Saturday, June 23, 2018

Flutter - Redux architecture example with Flutter.

Redux is a unidirectional application architecture, originally made for JavaScript but now used in mobile applications development (such as React Native or Flutter). Redux makes easy to develop, maintain and test applications.

Redux was created by Dan Abramov around June 2015. It was inspired by Facebook’s Flux and functional programming language Elm. Redux got popular very quickly because of its simplicity, small size (only 2 KB) and great documentation. 

Basically, you should know three things about Redux architecture. 

1. Whole application state is kept only one place that is called store.
2. To change the application state you need to dispatch an action.
3. Changes are made with pure functions. It takes the previous state and an action and returns a new state.

As you can see above, a store which holds a State object that represents the state of the whole application. Every application event is represented as an action that gets dispatched to a Reducer function. This Reducer updates the store with a new State depending on what action it receives and whenever a new state is pushed through the store the View is recreated to reflect the changes. 

In Redux most components are decoupled, making UI changes very easy to make. In addition, the only business logic sits in the Reducer functions. A Reducer is a function that takes an action and the current application state and it returns a new state object, therefore it is straightforward to test because we can write a unit test that sets up an initial State and checks that the Reducer returns the new and modified State.

What are the advantages of Redux?
  • Easy to understand how the data flow works in the application.
  • The use of "pure" reducer functions makes logic easier to test, and enables useful features like "time-travel debugging".
  • Centralizing the state makes it easier to implement things like logging changes to the data, or persisting data between page refreshes.

In this post, I'll explain how you can start writing mobile apps with Flutter using the Redux architecture.

Redux in Flutter
If you going to implement redux in flutter then you have to explore two very useful packages.

redux: The redux package adds all the necessary components to use Redux in Dart like:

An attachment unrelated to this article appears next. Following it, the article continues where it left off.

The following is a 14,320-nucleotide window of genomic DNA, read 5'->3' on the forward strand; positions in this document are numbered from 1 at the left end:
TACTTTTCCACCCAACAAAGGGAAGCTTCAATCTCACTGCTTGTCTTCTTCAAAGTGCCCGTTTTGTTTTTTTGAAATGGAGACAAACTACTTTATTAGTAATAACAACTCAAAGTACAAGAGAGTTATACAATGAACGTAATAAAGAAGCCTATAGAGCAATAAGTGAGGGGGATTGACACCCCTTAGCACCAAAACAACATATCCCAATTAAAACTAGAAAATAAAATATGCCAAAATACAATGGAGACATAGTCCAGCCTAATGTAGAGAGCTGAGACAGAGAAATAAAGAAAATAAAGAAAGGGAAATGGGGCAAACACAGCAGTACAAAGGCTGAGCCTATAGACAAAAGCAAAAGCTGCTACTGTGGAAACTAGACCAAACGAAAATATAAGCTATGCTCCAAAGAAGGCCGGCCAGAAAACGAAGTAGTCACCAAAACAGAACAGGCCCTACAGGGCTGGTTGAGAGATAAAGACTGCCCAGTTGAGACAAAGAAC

Store:-  holds a State object that represents the state of the whole application.
Reducer:-  update the store with a new state depending on what action it receives.
Middleware:- is a component that processes an action before it reaches the Reducer. It receives the current application state and the action that got dispatched. As you can see below.

flutter_redux: This is a Flutter-specific package which provides additional components on top of the redux library which are useful for implementing Redux in Flutter, such as: 

StoreProvider:- The base Widget for the app that will be used to provide the Store to all the Widgets that need it.
StoreBuilder:-  A Widget that receives the Store from the StoreProvider and StoreConnector.
StoreConnector:- It is very useful Widget that can be used instead of the StoreBuilder as you can convert the Store into a ViewModel to build the Widget tree and whenever the State in the Store is modified, the StoreConnector will get rebuilt.

Let's create a small Flutter application and implement Redux.

We going to create a small redux based flutter application that has create and delete task feature. It will show you a basic idea of redux. Let’s start it some important parts of the project.

1. Add redux dependency in project pubspec.yaml.

2. Open main.dart file (which is our app’s entry point) defines the application Store object from an initial State, a Reducer function and the Middleware
void main() => runApp(TaskApp()); class TaskApp extends StatelessWidget { final Store<AppState> store = Store<AppState>( appReducer, initialState: AppState.initial(), middleware: createStoreMiddleware(), ); }

3. After that wraps the MaterialApp object with a StoreProvider that takes the Store and can pass it to its descendant Widgets that need one:
@override Widget build(BuildContext context) => StoreProvider( store:, child: MaterialApp( title: 'Flutter Demo', theme: ThemeData( primaryColor:, primarySwatch:, ), home: TaskListPage(), ), );

4. The AppState class contains the list of task items and a field to decide whether or not to display the TextField to add a new item:
class AppState { final List<TaskItem> task; final ListState stateList; AppState(this.task, this.stateList); factory AppState.initial() => AppState(List.unmodifiable([]), ListState.listOnly); } enum ListState { listOnly, listWithNewItem }

5. In order to display the task list, we define a ViewModel class that contains a view-specific representation of the data we need to display, as well as the actions the user can do. This ViewModel gets created from the Store: